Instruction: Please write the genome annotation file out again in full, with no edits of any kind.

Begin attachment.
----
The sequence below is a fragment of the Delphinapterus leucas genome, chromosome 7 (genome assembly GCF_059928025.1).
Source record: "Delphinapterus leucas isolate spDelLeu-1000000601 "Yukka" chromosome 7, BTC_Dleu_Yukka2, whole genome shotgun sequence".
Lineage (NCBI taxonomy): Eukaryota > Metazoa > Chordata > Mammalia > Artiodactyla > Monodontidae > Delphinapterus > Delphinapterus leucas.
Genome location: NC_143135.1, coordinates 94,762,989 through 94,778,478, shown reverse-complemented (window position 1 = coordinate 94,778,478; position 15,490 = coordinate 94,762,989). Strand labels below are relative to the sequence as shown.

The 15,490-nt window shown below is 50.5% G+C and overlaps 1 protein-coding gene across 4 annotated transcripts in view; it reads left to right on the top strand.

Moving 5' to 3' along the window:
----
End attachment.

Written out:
The sequence below is a fragment of the Delphinapterus leucas genome, chromosome 7 (genome assembly GCF_059928025.1).
Source record: "Delphinapterus leucas isolate spDelLeu-1000000601 "Yukka" chromosome 7, BTC_Dleu_Yukka2, whole genome shotgun sequence".
Lineage (NCBI taxonomy): Eukaryota > Metazoa > Chordata > Mammalia > Artiodactyla > Monodontidae > Delphinapterus > Delphinapterus leucas.
Genome location: NC_143135.1, coordinates 94,762,989 through 94,778,478, shown reverse-complemented (window position 1 = coordinate 94,778,478; position 15,490 = coordinate 94,762,989). Strand labels below are relative to the sequence as shown.

The 15,490-nt window shown below is 50.5% G+C and overlaps 1 protein-coding gene across 4 annotated transcripts in view; it reads left to right on the top strand.

Moving 5' to 3' along the window: